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Miyazaki's final film, about war, unwittingly creates battles

Jiro Horikoshi in "The Wind Rises"
Jiro Horikoshi in "The Wind Rises"
Studio courtesy

If you know nothing about history before 1945, you can appreciate "The Wind Rises" as a lyrical, romantic, beautifully crafted film. Otherwise, along with the film director, you will be caught up in an intense controversy.

Hayao Miyazaki - a great, original filmmaker, a prominent advocate of pacifism and feminism - is ending his career, at age 73, with this surprising and troubling (to some) work.

"The Wind Rises" opens in San Francisco on Feb. 21 (review coming then) and nationwide on Feb. 28. It is about the life and work of Jiro Horikoshi. He was chief engineer of Japanese World War II fighter planes, including the Mitsubishi A6M Zero fighter, one of the deadliest instruments of the war, in the forefront of action from Pearl Harbor to kamikaze attacks.

Try as he might to offend no one, inevitably, Miyazaki is caught between his countrymen accusing him of being unpatriotic (in a country whose prime minister has honored the war dead - and war criminals - at the Yasukuni Shrine) and the millions around the world who still remember Japanese attacks and occupation. In China and South Korea especially, the film is being denounced as a "celebration of Japan’s wartime aggression."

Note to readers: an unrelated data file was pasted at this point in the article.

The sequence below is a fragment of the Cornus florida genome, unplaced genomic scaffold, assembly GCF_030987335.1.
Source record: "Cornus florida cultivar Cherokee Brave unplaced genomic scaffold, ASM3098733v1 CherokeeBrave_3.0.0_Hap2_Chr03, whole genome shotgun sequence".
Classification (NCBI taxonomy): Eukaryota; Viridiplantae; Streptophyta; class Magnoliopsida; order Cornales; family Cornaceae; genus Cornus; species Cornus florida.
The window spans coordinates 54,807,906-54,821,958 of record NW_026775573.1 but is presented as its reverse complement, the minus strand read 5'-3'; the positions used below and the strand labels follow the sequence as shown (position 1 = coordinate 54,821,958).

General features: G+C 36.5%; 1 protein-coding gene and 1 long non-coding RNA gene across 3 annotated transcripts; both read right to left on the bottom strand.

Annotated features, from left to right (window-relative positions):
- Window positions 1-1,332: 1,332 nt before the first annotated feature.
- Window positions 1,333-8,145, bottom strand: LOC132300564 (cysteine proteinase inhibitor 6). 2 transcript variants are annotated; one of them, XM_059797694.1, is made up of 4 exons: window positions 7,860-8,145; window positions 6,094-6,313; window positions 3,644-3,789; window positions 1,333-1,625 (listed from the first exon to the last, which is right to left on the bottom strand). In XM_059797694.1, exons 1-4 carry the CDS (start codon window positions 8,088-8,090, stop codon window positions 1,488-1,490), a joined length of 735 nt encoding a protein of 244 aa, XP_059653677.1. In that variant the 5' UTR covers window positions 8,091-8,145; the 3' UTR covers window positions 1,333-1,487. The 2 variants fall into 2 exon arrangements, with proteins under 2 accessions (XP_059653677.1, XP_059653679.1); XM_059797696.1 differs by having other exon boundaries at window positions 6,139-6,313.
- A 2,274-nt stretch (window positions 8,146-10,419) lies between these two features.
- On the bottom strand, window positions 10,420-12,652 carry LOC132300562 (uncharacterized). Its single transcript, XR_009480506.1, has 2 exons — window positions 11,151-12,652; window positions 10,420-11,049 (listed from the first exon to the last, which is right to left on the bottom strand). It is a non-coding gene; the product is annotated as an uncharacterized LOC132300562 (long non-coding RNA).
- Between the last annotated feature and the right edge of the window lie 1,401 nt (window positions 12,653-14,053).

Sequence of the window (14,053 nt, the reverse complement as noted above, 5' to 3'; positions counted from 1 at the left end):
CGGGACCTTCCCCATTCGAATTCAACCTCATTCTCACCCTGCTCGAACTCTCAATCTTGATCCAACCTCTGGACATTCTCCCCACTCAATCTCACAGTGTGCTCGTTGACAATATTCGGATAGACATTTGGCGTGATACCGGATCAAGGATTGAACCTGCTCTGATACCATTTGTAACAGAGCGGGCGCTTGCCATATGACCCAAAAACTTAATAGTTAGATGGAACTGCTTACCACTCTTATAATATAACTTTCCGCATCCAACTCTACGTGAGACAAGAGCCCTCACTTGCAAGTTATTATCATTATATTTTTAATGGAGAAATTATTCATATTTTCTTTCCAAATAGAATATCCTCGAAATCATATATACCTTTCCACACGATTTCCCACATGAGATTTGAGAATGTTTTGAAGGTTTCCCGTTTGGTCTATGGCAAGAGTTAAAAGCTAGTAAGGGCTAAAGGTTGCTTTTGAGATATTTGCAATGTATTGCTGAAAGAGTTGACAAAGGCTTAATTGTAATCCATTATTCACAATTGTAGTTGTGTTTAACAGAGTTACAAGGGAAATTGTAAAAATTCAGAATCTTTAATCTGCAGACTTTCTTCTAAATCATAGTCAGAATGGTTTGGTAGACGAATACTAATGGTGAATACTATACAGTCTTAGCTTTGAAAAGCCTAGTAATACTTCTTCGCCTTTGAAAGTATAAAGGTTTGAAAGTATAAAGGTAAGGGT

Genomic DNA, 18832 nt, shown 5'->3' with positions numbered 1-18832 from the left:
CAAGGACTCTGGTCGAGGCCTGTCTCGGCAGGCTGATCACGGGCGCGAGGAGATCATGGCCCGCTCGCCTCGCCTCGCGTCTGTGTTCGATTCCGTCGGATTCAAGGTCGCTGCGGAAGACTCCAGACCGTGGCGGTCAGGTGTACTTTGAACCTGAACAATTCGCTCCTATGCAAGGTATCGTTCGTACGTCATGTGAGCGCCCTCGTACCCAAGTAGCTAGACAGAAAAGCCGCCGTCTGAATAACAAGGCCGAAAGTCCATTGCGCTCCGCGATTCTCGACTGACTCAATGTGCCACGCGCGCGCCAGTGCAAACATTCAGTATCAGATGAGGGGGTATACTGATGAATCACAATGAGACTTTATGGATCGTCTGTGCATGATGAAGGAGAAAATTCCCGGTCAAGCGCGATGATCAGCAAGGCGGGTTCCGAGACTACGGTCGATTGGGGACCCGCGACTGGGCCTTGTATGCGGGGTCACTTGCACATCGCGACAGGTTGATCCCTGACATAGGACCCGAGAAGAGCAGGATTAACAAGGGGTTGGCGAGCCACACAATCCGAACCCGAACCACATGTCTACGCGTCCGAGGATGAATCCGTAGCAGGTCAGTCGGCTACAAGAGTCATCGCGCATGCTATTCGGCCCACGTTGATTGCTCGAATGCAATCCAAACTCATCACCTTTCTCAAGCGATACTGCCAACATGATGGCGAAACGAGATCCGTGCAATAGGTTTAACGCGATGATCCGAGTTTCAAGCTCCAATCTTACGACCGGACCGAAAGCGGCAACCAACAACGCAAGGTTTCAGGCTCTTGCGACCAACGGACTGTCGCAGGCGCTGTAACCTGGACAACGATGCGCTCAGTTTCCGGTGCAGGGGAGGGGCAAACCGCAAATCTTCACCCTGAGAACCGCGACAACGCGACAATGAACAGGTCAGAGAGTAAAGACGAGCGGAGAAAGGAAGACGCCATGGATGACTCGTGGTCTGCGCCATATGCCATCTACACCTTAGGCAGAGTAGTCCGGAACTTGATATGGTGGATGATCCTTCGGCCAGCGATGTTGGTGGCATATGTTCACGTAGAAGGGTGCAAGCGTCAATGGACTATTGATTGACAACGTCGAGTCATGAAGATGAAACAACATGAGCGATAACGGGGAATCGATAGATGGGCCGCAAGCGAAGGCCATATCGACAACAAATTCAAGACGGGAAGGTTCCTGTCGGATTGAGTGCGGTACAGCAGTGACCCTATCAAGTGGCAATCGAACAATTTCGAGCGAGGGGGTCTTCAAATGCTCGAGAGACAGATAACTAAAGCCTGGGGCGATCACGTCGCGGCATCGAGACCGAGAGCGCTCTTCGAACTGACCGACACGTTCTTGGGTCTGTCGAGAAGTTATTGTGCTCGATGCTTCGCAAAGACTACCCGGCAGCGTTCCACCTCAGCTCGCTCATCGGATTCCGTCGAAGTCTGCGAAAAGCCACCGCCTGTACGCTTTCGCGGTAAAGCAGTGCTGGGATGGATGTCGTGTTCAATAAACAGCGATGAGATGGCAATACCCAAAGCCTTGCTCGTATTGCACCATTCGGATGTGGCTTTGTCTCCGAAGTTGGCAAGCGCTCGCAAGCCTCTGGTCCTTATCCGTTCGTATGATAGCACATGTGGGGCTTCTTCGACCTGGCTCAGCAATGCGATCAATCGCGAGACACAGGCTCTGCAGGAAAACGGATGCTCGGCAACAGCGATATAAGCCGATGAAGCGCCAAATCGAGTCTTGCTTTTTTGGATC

Jiro (as he is called throughout the film) and Miyazaki share a love of flight. Flying and water permeate Miyazaki's uniquely "painted" films - "Castle in the Sky," "Princess Mononoke," "Spirited Away," "Howl's Moving Castle," "Ponyo" - and they have an apotheosis in "The Wind Rises."

Miyazaki masterfully mixes the stories of Jiro's love for beautiful design and his eventful pursuit of his wife-to-be whom he first meets in the Great Kanto Earthquake of 1923 (similar to the Honshu quake in intensity and the tsunami it generated) and involved in the national TB epidemic, then Japan's plunge into war.

Considering the catastrophic settings of "The Wind Rises," it is strange that one of the strongest objections against it in the U.S. is the historically accurate depiction of all-around smoking (even in the presence of TB patients). Critics claim that smoking (which I hate as much as anyone) in a "film for children" (because it's animated!) is especially objectionable. Any more than earthquake, TB, and war?

Another troubling aspect of the U.S. release is that it is dubbed. Even with a star-studded voice cast of Joseph Gordon-Levitt, Emily Blunt, Martin Short, Stanley Tucci, Mandy Patinkin, Werner Herzog (?!), Jennifer Grey, William H. Macy, and Elijah Wood, Miyazaki in English is just not right.

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